Sheepishly I look down, and the lovely lady was right. Quick fiddle and I’m back on the bike and dragging my blubbery body back up the hill. The lady, who was Dutch, stayed with me for at least 500 metres, and we chatted before she headed up faster than I.

In his book  “The Worst Journey in the World,”  Apsley Cherry-Garrard wrote that “he had seen hell” and that haunting photo bears it out.

I strongly suspect that my eyes were exhibiting a similar look as I left the wooded part of the climb, leaving darkness and heading into dazzling, blinding sunlight. Face ridden with pain, still in shock after the ferocity of “that” hairpin. I’d desperately wanted to take it wide, but the day was so busy I just didn’t dare risk colliding with the hundreds of riders and cars that were dropping like stones from the heavens. As the trees peter out and you head towards the chalet, the incline lessens noticeably, so much so that I managed to go up four gears (GO UP????) and pick up a bit of speed in front of the coffee drinkers.


Now I was to find out if the climb out of the forest was easier. The climbs were long, not helped by seeing the summit for  long stretches. It just didn’t ever seem to be getting closer.


The afternoon heat was now beating down with no shade anywhere. I could feel it reflecting back off the white rocks, and the sweat was departing from every orifice. The attrition of the climb thus far was wearing heavy on my legs, but at least the gradient was slightly less cruel, and I managed to get a very slow, but constant rhythm, concentrating more on pulling the legs up, than pushing them down. Constantly looking, constantly disappointed.


287, 286 I was counting the yellow and black snow markers, vital in these parts during winter. I reckon they’re about 10m or so apart, and are all numbered. I put the head down, and concentrated on a solid pedal for at least five minutes, working hard on turning the legs over, getting equal pressure on the up and down strokes. I looked up. 284. I’m hanging.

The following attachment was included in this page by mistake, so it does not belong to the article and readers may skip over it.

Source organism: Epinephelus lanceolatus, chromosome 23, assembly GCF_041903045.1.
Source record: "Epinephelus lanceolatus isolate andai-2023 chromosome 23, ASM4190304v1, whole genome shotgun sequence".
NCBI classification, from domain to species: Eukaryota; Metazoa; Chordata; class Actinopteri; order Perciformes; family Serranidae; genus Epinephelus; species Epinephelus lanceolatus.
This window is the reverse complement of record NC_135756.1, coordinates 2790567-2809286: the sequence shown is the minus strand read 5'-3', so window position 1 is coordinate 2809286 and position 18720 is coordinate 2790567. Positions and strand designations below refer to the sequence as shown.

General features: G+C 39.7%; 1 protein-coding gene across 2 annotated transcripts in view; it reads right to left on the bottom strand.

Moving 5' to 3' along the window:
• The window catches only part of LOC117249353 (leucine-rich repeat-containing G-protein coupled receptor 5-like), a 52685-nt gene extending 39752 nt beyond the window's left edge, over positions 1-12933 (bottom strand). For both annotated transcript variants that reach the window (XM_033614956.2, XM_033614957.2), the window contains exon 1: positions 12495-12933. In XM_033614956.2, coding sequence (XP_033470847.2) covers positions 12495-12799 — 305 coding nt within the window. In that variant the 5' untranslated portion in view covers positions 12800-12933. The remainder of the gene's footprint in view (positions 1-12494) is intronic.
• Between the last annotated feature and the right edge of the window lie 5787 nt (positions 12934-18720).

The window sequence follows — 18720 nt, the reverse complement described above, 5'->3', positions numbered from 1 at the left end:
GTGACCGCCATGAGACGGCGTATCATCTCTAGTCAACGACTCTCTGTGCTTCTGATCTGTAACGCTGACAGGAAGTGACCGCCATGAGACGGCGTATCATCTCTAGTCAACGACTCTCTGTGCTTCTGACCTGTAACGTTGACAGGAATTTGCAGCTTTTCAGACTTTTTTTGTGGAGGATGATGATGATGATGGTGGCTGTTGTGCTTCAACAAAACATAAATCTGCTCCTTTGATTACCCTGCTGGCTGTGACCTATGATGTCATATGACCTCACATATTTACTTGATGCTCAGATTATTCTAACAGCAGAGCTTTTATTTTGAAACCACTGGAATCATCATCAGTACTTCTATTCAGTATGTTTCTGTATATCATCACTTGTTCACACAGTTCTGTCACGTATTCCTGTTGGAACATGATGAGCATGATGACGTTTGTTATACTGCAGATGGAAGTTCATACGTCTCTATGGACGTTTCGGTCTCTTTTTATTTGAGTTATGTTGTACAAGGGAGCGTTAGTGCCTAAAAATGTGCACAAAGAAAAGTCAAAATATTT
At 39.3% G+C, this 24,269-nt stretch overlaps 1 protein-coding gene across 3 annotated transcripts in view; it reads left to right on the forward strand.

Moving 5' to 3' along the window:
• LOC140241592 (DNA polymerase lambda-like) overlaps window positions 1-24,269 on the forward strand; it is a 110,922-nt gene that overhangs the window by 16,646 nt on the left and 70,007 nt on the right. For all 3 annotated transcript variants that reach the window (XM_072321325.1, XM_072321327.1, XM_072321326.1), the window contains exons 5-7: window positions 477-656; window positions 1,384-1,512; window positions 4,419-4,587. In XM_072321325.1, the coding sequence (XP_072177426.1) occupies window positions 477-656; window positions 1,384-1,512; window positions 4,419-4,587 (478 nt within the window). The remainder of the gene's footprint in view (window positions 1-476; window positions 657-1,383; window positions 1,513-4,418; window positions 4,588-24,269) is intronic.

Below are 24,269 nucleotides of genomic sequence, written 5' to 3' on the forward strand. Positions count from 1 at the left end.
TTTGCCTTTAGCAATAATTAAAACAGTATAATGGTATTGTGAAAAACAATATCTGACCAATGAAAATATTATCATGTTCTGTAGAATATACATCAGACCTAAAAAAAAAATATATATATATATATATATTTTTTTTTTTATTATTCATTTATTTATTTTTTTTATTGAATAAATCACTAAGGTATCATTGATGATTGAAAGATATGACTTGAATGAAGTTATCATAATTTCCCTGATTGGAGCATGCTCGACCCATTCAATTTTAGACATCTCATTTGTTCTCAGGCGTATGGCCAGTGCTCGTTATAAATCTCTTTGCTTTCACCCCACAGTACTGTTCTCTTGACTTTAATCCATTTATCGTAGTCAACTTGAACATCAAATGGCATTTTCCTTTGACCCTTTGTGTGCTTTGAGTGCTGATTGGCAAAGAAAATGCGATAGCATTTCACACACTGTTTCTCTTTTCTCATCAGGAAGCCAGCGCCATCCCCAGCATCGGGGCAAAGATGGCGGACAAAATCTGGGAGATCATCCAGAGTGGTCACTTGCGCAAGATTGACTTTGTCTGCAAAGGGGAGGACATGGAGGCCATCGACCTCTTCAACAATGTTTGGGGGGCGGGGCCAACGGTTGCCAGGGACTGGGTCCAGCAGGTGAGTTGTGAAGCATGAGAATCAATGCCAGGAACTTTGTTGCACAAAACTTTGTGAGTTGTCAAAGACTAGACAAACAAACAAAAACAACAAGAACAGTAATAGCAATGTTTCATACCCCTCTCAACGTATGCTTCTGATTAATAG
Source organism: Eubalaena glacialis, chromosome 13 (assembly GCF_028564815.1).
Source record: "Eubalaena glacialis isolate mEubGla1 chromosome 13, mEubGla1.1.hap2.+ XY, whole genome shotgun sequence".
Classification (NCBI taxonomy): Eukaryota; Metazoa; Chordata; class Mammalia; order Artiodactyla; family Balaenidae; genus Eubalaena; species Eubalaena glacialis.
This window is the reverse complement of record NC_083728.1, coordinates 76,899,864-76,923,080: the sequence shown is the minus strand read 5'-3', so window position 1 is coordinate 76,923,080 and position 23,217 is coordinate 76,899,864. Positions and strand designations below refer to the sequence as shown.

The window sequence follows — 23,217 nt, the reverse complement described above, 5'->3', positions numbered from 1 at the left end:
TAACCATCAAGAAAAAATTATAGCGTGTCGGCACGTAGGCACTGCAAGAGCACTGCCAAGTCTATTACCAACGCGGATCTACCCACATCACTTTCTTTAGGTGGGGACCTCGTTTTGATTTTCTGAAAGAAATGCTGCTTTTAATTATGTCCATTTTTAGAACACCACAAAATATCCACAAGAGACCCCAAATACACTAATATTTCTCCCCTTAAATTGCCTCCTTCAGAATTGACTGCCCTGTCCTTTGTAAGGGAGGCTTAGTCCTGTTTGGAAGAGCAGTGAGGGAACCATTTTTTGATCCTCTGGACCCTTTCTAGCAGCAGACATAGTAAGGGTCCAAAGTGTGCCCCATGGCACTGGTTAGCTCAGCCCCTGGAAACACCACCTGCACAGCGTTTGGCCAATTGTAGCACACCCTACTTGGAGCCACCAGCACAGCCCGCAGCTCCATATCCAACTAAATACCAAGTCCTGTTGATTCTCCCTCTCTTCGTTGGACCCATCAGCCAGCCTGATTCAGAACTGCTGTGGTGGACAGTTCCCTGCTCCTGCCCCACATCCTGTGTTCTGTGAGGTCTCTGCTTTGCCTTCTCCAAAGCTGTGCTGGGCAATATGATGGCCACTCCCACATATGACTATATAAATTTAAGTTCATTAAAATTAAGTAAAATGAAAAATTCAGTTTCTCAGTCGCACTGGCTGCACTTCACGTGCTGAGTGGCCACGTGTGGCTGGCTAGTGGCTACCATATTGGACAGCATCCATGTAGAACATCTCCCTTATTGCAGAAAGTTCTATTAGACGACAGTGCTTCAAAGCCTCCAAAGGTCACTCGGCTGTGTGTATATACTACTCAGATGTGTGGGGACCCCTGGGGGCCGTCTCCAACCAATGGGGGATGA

I was now advancing in a two wheeled version of the Foggy Shuffle (If you know, you know), dreading being passed by a Boris bike or worse, a Raleigh Chopper, but I was advancing. Slowly, but relentlessly I was inching my way closer to my goal. And then, I’m there. I’m past the cafe on the left hand side, I’m riding along the retaining wall that runs on the right for the last hundred or so metres of the climb, only the last brutal 11% kick up to go.


It was only then, with my left thigh cramping badly, out of the saddle, pushing to the final hairpin that will see me reach the summit, that I allowed myself to think of the legends that have climbed here before me. Froome, who I saw with my own eyes climbing serenely to victory the year before, Virenque and Pantani, loved but tainted, Merckx, perhaps the greatest ever, the perpetual bridesmaid Poupou but one name stands above them all. The pride of County Durham and England, the man who gave his life on this giant. Tom Simpson. As I passed his memorial about 1.5kms earlier, I silently paid my respects to a sportsman revered in my adopted country, and felt privileged to have traced his pedal strokes up one of the hardest of the Tour climbs.


Was it the most painful thing I’ve ever done? Without a doubt. Would I do it again? Absolutely.


About bobleponge216

Elderly rotund toothless male seeks wilderness to travel to.
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4 Responses to No shade in the shadow of greatness.

  1. Richard Ross says:

    An excellent read – I was 19 when I cycled up it, and since it was Spring the snow meant I had to dump the bike at 1500m and walk to the top. The first writing on the road out of Malauçene (I did it the other way) said “Bonne Courage” and it was written by someone who knew what he was talking about… Anyone who makes it all the way has done well – overweight and undertrained you weren’t making it any easier for yourself!


    • Cheers Rich. Just before leaving the forest I saw two words written on two consecutive white lines. First one said “Allez” the second one “Dance.” I was absolutely chinned but still had enough energy for a chuckle.


  2. Pingback: V is for Le Mont Ventoux. | The Travelling Blackberry